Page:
In this edition of EndScore Report, we speak about New York Yankees closer, Mariano Rivera and his setting the all-time MLB saves record. Trevor Hoffman is mentioned and wondered about if he were on the Yankees. How about the era versus era debate? Would Bruce Sutter or Rollie Fingers fare better? Either way, Rivera has to be considered the greatest off all-time when you put the postseason equation into the mix. Give it a LISTEN!
A lot has been made of the Toronto Blue Jays’ closer situation this offseason, from losing Kevin Gregg, potential ninth-inning man Scott Downs and one-time 30-save guy Jeremy Accardo to reaching a deal with Toronto main-stay Jason Frasor to the acquisitions of Frank Francisco, Octavio Dotel and Jon Rauch. That’s a lot of star power both leaving and entering Toronto’s bullpen. But what few have been talking about is another pick up in former Washington Nationals closer Chad Cordero.
When Trevor Hoffman announced his retirement, a lot of people quickly spoke up about whether this guy was worthy of the Hall of Fame or not, and if so, should it be as a first-ballot member. As a career reliever (he never started a game), he has not had the same opportunities in the game as a starting pitcher or a position player, but he has silently helped define the closer’s role in the bullpen; at least as silently as a guy with his career number can.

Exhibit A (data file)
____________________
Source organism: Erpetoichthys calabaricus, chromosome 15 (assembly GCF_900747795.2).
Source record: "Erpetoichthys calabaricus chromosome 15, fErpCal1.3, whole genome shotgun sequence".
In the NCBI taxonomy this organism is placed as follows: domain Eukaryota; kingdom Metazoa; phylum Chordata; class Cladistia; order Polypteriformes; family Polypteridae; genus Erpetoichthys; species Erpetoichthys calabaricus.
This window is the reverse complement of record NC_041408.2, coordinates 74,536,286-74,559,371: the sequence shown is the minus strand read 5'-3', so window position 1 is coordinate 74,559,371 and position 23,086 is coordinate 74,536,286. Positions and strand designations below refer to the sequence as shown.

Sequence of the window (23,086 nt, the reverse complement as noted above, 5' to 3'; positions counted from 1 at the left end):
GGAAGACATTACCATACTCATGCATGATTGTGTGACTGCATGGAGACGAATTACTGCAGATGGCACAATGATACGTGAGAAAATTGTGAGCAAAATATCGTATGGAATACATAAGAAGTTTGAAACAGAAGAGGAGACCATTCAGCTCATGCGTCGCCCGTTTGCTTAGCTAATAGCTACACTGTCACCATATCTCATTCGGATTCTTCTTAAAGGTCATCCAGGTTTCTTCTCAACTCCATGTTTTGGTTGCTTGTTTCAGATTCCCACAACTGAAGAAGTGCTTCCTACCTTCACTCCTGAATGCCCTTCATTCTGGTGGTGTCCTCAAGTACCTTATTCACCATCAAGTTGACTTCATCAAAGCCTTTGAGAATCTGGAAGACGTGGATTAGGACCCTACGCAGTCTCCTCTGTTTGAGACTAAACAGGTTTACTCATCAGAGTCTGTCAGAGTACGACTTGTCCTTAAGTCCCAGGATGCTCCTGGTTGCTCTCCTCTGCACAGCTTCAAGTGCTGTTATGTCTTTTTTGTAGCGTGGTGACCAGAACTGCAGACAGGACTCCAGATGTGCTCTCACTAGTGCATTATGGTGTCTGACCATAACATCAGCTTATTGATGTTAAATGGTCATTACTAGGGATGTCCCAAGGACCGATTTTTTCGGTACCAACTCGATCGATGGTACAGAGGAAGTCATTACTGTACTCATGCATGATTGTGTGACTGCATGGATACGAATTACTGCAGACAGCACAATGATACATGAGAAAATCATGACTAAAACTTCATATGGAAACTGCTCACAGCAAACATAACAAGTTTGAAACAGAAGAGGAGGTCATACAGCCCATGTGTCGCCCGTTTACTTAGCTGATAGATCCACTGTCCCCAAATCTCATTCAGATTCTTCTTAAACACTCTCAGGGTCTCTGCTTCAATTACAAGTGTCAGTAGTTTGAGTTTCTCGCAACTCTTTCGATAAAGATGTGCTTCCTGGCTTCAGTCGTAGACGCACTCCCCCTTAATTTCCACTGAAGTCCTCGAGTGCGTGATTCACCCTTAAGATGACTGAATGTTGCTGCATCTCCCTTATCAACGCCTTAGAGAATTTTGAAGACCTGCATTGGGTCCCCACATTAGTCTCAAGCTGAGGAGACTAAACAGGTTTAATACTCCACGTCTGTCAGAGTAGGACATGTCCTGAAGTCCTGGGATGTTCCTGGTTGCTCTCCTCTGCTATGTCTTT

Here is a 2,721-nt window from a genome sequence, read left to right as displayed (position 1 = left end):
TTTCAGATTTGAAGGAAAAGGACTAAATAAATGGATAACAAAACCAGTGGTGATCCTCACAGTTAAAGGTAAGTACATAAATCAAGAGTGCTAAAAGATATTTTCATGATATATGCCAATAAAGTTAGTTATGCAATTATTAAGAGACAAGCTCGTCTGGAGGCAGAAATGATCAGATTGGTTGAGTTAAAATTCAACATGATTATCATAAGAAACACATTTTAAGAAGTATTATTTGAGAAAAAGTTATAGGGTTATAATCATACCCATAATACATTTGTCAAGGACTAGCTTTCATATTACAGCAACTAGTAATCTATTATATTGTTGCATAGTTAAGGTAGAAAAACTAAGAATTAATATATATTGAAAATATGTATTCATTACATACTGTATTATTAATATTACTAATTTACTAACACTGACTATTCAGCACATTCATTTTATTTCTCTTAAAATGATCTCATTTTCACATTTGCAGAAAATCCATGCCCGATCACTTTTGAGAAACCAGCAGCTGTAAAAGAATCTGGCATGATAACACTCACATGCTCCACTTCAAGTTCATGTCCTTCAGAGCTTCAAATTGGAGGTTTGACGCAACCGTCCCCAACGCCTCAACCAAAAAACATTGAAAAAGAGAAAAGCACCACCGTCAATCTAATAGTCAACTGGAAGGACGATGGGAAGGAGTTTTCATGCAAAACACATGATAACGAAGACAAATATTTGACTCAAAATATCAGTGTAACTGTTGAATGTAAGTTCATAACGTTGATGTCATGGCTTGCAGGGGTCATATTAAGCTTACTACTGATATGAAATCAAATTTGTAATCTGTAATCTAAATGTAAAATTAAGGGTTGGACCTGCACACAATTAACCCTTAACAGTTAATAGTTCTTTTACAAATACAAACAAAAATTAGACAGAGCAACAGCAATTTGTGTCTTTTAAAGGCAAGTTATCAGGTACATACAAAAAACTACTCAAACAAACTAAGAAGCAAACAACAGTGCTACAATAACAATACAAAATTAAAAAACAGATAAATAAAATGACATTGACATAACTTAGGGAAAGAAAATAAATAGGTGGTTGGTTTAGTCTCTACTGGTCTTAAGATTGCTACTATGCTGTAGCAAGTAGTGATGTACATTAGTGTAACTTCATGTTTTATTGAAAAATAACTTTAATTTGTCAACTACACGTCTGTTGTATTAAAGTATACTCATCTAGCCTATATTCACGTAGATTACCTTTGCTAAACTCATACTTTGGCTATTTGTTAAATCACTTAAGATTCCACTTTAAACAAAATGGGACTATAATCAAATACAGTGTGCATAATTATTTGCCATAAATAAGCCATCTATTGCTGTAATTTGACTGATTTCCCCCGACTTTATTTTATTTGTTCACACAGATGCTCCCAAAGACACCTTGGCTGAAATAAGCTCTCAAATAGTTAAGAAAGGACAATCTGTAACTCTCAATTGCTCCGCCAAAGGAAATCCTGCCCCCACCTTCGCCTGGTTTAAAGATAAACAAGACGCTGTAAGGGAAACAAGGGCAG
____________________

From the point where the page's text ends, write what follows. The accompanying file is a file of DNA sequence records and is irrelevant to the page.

How long into a season should a team wait before considering a change? Well, if you’re a fantasy team owner, you’ve probably already made a deal or two. If you were an MLB general manager, when would you think a change is appropriate? We’re into week two of this young season, and already there are dozens of players suffering through midseason-worthy slumps. Whether Spring Training wasn’t long enough or the players are just overwhelmed, they need to shape up and do so quickly.
Have you ever wondered why relief pitchers don’t win the Cy Young Award more often? We’re not talking about the guys who come in to clean up a mess when down by seven runs. We’re talking about the guys who come in the tough situations, whether it is a two-inning setup man with an ERA under 1.50 who keeps his team in the game, or the “lights out” closer who shuts the door 45 out of 50 times. These are the guys who deserve just as much recognition as a 20-game winner, but just aren’t taken as seriously.
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